There are many geophysical similarities between Venus and the Earth. Average temperature is not one of them. Where the Earth has an average surface temperature of 14 degrees Celsius, the average temperature of Venus is 460 degrees Celsius. That is 410 degrees hotter than the hottest deserts on our planet.
The temperature on Venus does not vary like it does on our home world. It is 460 degrees day or night, at the poles or at the equator. Earth temperatures vary a bit because of the axial tilt of the planet. On Earth it is a tilt of 23 degrees in relation to the Sun;whereas, it is only 3 degrees on Venus. The atmosphere of Venus is also to blame for the heat. It is extremely thick and almost completely made of carbon dioxide. Carbon dioxide holds heat in(greenhouse gas), so the planet can not cool, even on the side that is not directly exposed to the Sun. The only respite from the heat on the planet is around 50 km into the atmosphere. At that point the temperature and atmospheric pressure are equal to Earth’s.
There is not a great deal of information to be had about the Venusian environs. The atmosphere has made visual observation impossible. It contains sulfuric acid clouds in addition to the carbon dioxide. These clouds are highly reflective of visible light, preventing optical observation. Probes have been sent to the surface, but can only survive a few hours in the intense heat and sulfuric acid.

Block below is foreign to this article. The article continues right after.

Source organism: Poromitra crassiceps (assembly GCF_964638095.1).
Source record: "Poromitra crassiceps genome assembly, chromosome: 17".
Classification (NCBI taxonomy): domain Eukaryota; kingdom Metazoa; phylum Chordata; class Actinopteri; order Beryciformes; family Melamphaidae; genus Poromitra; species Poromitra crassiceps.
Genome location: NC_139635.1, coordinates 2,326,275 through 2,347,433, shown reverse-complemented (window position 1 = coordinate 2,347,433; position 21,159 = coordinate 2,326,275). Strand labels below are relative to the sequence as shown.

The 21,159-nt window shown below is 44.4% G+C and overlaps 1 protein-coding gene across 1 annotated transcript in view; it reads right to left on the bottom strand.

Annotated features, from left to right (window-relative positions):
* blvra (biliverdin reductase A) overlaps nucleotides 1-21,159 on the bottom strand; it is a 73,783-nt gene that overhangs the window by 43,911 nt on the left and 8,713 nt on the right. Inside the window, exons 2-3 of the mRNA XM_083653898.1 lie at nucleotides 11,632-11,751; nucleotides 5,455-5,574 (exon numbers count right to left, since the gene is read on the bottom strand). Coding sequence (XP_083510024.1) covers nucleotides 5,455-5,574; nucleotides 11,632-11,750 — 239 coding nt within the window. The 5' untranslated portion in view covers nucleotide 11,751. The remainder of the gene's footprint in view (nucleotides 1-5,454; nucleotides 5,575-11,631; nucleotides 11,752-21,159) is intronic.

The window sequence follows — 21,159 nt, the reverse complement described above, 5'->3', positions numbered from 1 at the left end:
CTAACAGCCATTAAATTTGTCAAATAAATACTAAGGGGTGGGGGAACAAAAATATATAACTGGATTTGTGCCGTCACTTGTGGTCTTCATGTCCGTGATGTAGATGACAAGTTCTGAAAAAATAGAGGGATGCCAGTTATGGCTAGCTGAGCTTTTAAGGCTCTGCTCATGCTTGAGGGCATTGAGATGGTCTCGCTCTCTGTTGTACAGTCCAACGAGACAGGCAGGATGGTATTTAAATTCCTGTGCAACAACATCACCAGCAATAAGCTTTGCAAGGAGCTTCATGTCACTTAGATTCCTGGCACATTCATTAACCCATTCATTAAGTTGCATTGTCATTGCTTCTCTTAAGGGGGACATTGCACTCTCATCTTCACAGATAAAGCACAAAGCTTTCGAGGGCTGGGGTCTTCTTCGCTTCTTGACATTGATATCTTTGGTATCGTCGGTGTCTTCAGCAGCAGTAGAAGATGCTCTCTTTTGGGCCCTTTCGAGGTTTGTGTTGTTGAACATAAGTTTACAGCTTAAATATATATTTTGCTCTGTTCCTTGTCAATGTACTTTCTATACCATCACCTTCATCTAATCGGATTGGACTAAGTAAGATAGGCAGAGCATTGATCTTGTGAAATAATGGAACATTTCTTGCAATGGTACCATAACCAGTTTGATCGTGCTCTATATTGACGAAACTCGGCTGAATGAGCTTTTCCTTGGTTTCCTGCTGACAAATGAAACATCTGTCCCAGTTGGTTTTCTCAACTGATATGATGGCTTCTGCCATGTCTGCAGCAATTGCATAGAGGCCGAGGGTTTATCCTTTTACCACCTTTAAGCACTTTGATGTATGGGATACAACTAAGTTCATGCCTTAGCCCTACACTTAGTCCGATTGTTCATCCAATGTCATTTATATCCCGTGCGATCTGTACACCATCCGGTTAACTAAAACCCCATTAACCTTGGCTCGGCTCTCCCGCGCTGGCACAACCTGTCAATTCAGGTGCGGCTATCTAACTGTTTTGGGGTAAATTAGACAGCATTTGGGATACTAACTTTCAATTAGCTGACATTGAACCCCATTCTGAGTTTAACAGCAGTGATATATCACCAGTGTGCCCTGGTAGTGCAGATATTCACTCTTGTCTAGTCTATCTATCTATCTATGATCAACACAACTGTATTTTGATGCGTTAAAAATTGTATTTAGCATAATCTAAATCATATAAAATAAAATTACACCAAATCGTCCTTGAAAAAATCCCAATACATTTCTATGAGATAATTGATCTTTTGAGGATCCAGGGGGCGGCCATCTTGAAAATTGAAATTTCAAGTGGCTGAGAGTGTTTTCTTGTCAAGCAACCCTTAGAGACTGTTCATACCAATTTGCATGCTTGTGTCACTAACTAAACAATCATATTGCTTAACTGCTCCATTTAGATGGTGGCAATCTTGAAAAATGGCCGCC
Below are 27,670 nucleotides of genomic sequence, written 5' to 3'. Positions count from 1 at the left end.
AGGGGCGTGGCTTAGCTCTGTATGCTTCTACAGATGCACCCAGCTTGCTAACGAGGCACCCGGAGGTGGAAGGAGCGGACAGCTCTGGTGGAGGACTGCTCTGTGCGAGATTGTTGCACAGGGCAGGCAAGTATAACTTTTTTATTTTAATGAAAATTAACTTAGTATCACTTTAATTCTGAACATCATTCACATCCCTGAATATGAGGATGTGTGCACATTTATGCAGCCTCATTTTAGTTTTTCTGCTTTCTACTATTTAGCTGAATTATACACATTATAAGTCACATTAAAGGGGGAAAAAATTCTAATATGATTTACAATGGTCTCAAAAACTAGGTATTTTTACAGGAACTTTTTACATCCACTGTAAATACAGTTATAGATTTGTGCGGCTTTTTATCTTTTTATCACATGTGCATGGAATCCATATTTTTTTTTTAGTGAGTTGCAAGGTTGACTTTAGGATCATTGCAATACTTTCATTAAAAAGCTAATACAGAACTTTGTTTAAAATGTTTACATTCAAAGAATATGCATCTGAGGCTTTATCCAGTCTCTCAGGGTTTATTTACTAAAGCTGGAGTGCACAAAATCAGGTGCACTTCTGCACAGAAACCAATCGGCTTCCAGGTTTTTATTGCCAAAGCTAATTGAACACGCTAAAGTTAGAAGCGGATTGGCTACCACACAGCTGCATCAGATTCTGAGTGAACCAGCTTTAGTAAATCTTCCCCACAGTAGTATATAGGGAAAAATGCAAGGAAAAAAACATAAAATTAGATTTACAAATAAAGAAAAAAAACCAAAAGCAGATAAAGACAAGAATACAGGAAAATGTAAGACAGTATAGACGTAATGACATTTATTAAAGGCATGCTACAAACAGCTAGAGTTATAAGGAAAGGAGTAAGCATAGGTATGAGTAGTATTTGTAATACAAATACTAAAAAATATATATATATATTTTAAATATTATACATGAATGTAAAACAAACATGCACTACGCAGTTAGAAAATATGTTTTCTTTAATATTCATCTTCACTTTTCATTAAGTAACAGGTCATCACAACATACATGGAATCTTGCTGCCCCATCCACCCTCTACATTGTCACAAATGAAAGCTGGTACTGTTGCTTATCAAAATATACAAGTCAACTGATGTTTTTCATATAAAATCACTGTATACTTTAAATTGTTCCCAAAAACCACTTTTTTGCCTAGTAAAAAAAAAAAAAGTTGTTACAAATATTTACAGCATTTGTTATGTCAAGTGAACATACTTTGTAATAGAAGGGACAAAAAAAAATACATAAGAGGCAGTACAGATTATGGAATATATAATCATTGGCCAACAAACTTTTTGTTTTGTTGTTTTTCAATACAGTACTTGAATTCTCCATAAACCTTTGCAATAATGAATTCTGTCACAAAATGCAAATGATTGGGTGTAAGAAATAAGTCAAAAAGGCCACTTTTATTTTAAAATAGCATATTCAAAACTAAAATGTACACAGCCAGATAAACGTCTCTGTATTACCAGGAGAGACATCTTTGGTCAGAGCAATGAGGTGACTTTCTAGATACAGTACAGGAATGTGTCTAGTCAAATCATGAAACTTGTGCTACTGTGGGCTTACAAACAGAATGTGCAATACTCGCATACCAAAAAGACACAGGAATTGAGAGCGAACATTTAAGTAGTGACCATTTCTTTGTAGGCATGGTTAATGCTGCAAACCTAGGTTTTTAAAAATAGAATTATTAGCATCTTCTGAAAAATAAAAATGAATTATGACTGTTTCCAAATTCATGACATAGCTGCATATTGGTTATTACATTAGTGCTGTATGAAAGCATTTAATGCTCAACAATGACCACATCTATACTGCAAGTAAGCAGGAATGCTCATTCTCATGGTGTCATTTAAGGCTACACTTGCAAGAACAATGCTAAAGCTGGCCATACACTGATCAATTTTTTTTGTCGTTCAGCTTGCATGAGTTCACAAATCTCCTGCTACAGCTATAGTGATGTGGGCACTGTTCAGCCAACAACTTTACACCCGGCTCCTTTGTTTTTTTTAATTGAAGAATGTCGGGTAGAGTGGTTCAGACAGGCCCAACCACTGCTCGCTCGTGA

What little knowledge that there is available came as a result of radar imaging of the planet. These images revealed a surface dominated by volcanoes. Many scientists believe Venus was resurfaced by volcanic activity 300 to 500 million years ago. There are at least 1,000 volcanoes or volcanic centers larger than 20 km in diameter. Lava flows have produced channels that extend for hundreds of km in all directions. The mixture of volcanic ash and the sulfuric acid clouds is know to produce intense lightning and thunder.
The temperature of Venus is not the only extreme on the planet. The atmosphere is constantly churned by hurricane force winds reaching 360 kph. The conditions on the planet make it easy to see why it is a barren, lifeless rock that has been hard to explore.
We’ve also recorded an entire episode of Astronomy Cast all about Venus. Listen here, Episode 50: Venus.